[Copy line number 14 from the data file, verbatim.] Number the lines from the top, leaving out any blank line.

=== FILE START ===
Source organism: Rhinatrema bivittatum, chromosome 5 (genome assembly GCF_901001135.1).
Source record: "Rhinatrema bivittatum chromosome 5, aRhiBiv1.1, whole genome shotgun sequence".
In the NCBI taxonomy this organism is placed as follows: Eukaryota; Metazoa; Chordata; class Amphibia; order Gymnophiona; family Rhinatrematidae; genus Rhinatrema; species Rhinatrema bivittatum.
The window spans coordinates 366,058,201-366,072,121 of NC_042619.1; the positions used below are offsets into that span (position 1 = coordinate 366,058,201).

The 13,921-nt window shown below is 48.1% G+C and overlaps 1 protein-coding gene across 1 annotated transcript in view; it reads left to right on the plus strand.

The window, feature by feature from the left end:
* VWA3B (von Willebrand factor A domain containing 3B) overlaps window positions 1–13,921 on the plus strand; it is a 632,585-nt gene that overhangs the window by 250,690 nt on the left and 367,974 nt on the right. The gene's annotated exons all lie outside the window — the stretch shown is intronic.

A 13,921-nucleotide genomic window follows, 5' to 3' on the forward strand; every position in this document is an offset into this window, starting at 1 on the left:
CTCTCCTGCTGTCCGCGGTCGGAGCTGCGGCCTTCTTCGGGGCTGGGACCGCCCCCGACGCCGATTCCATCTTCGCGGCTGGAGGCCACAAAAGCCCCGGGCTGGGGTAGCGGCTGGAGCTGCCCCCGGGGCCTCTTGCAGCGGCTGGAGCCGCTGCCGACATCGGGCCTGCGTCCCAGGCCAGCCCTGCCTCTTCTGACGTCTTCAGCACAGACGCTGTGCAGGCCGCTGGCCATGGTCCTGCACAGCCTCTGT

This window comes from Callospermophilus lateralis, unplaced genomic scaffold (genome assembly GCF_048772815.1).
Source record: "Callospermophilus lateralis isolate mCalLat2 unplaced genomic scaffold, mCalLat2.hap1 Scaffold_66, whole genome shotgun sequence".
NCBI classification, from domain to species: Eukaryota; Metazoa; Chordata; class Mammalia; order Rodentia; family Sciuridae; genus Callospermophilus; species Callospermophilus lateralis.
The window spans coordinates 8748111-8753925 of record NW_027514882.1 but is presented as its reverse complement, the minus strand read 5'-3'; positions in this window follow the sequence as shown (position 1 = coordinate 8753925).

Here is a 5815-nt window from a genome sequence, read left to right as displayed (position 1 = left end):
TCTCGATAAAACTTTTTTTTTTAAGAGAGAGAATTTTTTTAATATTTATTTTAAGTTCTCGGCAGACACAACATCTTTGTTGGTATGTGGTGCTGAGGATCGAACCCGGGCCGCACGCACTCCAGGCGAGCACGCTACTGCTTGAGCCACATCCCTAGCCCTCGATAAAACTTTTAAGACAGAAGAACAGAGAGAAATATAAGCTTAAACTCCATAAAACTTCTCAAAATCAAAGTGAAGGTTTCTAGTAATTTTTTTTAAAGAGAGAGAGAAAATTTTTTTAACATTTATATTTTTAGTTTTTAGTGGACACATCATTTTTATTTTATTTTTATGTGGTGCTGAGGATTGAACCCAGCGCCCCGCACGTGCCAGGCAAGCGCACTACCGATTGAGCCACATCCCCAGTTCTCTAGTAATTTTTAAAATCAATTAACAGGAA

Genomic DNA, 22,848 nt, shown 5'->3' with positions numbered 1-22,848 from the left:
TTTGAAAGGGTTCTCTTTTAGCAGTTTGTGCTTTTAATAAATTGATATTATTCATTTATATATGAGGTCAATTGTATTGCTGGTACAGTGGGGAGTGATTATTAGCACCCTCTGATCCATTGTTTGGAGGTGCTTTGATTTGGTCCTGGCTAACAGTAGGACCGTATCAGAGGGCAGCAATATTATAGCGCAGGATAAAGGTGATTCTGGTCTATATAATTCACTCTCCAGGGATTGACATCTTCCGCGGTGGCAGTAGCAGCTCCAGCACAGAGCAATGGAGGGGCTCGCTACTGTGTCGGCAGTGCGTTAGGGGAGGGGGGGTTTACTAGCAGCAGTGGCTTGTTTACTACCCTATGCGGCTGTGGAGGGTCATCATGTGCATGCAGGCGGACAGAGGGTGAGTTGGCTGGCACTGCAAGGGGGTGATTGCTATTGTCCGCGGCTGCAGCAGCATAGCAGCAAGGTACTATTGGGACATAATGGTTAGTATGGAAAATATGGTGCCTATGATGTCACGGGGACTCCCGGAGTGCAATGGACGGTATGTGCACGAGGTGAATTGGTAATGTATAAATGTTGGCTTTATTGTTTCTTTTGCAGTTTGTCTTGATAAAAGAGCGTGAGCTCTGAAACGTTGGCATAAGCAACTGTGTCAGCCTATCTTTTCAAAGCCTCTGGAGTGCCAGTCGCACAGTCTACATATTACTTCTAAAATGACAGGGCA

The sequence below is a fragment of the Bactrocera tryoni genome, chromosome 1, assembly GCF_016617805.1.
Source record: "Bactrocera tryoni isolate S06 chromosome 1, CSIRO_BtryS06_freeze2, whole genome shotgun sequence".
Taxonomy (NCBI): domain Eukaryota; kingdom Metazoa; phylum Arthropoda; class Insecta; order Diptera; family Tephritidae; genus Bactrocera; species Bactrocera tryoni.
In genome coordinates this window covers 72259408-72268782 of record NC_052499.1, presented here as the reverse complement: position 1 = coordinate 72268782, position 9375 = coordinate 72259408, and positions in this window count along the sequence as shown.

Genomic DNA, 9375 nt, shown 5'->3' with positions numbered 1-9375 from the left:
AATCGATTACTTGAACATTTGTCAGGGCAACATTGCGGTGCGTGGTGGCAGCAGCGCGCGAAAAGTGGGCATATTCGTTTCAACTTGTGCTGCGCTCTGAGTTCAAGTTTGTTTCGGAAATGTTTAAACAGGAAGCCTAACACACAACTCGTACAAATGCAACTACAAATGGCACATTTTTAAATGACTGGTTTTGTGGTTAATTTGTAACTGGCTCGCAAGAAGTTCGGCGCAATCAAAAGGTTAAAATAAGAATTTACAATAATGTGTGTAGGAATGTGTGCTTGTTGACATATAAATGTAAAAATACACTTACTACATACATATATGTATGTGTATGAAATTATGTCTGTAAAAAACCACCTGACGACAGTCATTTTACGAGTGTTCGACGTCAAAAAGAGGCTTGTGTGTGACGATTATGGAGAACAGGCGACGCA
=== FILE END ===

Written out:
Here is a 5815-nt window from a genome sequence, read left to right as displayed (position 1 = left end):